Cram also was a prolific writer of both fiction and non-fiction. Early in his career (approximately 1880s), Cram wrote for the Boston Evening Transcript as an art critic. His published works include: Black Spirits and White: A Book of Ghost Stories (1895); Church Building: A Study of the Principles of Architecture in Their Relation to the Church (1901); Impressions of Japanese Architecture and the Allied Arts (1905); The Gothic Quest (1907); Six Lectures on Architecture (1917); The Great Thousand Years (1918); The Significance of Gothic Art (1918); The Catholic Church and Art (1930); My Life in Architecture (1937). Cram was a member of a few literary and artistic societies such as the “Visionists,” the “Pewter Mugs,” the “Order of the White Rose,” and the “Mediaeval Society.”

Other notable positions Cram held in his lifetime include Chair of the Boston City Planning Board and head of the architecture department at MIT (1914-1921).


37.58 Linear Feet

Language of Materials



The arrangement scheme for the collection was imposed during re-processing in the absence of a usable order. In some cases, dates were written on indivdual folders in an earlier inventory of the collection, however, it is unknown how this date was determined, as the dates do not always correspond with the materials contained in the folders. Nevertheless, the dates have been retained.

The collection is arranged into eight series. All except Series VII have been arranged into topical subseries. Chronological arrangement of dated materials within series and subseries was imposed during processing.

Series I. Writings

Series II. Personal Correspondence

Series III. Personal Papers and Documents

Series IV. Cram and Associates

Series V. Cram Family Papers and Documents

Series VI. Photographs

Series VII. Drawings and Watercolors

Series VIII. Oversize and Fragile Materials

Custodial History

After Ralph Adam Cram’s death in 1942, his personal papers, and the firm’s specification files, plans, correspondence, original drawings, memorabilia, and more were delivered to Ralph Wentworth Cram (the son of Ralph Adams Cram. Ralph W. Cram lived in Southborough, Massachusetts at the time.

In January 1973, Douglas Shand-Tucci facilitated the donation of Cram’s personal papers to Boston Public Library by Ralph Adams Cram II (the grandson of Ralph Adams Cram and son of Ralph Wentworth Cram).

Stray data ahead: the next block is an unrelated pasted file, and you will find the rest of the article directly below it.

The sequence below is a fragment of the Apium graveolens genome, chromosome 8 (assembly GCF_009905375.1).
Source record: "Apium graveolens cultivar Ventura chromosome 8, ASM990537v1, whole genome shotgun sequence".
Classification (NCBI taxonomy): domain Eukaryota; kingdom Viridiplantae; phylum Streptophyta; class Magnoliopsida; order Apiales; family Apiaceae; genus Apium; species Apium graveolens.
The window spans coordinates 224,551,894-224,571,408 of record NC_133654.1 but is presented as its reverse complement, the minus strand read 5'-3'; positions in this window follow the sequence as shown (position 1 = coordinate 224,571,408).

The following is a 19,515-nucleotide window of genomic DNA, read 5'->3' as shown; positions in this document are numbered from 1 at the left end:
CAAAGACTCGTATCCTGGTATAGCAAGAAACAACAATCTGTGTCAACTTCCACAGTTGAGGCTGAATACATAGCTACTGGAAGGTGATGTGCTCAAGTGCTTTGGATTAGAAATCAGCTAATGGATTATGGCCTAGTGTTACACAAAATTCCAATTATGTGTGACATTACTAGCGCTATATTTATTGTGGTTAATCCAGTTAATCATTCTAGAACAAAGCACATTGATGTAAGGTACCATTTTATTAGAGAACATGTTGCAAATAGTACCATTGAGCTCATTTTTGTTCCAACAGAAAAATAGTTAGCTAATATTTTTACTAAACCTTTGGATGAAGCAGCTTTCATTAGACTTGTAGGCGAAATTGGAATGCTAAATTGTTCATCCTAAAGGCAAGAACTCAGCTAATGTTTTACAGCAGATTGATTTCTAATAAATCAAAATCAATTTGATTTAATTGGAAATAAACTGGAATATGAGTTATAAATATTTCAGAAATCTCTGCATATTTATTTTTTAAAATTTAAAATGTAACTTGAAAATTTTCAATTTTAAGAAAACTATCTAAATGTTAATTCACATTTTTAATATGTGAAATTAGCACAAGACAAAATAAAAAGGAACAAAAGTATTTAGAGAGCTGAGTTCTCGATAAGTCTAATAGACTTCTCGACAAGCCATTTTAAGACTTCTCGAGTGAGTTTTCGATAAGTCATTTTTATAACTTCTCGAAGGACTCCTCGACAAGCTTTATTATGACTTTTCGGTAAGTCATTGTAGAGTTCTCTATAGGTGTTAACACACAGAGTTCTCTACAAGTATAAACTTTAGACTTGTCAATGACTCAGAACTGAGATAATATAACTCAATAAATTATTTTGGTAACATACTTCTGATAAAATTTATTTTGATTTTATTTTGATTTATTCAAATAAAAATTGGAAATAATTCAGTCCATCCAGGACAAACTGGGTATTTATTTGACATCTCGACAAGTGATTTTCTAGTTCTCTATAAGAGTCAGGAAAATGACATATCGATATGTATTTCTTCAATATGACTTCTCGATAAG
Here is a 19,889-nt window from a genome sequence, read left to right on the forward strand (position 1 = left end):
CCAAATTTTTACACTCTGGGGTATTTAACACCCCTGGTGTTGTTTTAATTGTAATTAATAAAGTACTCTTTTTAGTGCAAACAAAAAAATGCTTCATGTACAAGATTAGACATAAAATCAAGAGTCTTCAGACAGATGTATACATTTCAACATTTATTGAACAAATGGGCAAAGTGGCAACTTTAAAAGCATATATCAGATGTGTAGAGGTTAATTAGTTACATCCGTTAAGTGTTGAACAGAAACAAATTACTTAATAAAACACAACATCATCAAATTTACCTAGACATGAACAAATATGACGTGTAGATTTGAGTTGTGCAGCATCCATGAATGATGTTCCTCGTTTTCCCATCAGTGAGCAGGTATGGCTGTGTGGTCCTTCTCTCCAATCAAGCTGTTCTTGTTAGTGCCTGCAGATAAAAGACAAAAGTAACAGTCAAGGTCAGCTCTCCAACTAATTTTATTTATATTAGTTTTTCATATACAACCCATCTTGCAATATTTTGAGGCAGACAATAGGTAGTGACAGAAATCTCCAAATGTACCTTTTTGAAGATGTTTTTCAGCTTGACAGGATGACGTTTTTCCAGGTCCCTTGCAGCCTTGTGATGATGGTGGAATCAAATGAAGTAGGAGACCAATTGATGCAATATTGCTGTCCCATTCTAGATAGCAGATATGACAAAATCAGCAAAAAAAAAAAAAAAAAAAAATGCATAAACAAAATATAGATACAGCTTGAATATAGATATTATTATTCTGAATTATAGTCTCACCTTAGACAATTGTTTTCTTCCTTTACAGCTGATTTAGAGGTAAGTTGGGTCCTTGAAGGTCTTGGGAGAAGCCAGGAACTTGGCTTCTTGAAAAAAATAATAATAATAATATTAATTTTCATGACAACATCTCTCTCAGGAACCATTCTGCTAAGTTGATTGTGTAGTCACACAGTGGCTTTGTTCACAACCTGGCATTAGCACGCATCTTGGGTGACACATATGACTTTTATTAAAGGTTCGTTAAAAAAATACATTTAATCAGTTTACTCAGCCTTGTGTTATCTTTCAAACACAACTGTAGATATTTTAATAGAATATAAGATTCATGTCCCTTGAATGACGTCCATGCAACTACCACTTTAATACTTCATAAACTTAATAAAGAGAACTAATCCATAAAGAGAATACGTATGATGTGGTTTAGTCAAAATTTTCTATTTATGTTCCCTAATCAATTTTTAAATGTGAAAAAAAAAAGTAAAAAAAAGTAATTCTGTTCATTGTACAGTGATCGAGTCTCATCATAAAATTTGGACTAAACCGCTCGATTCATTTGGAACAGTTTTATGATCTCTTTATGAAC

Between 1973 and 1974 Cram’s personal papers were transferred from Ralph Adams Cram II to Douglas Shand-Tucci. Sometime thereafter Shand-Tucci delivered to collection to BPL.

Immediate Source of Acquisition

Donated by Ralph Adams Cram II, 1973.

Related Materials

Related manuscripts in this library: Ralph Adams Cram to Francis D. White, 1922, MS Am. 1138 (1), Ralph Adams Cram to Rev. C.R. Peck, 1940, MS Am. 1138 (2-3), Ralph Adams Cram to Edith Guerruer, 1935, Mss. Acc. 1113.

Processing Information

Initially processed by staff of the Boston Public Library. Re-processed by Diane Rhee (2013) and Lillianne Germain (2014), under the supervision of Eve Griffin, Curator of Fine Arts.

Processing Information

This electronic finding aid is transcribed from legacy data. In many cases, transcriptions were not verified against collection materials at the time of transcription. As a result, this finding aid could be incomplete and might only reflect a partial understanding of the material.

Statement on harmful description

Archival description reflects the biases of time periods and cultures in which it was created and may include direct quotations or descriptions that use inappropriate or harmful language. Creator provided descriptions may be maintained in order to preserve the context in which the collection was created and/or used. Legacy description and potentially offensive content may be made available online until a collection can be reprocessed because the access that they provide to primary source materials is uniquely valuable to the research community at large. Our efforts to repair outdated descriptions and to describe our collections more equitably are iterative and ongoing.

Guide to the Ralph Adams Cram papers
Lillianne Germain, 2014 and Dianne Rhee, 2013, under the supervision of Eve Griffin.
2015 February
Description rules
Describing Archives: A Content Standard
Language of description
Script of description

Revision Statements

  • 2015: Lillianne Germaine revised the finding aid and arrangement in 2014. Eve Griffin submitted the final version in 2015.
  • 2024-05-30: To comply with Describing Archives: A Content Standard (DACS) Version 2019.0.3, Margaret Peachy, Archivist, adjusted the following field(s): title, EAD ID, finding aid date, scope and contents note, biographical/historical note, immediate source of acquisition note, revision description, related materials, custodial history, and physical access requirements.

About this library

Part of the Boston Public Library Archives & Special Collections Repository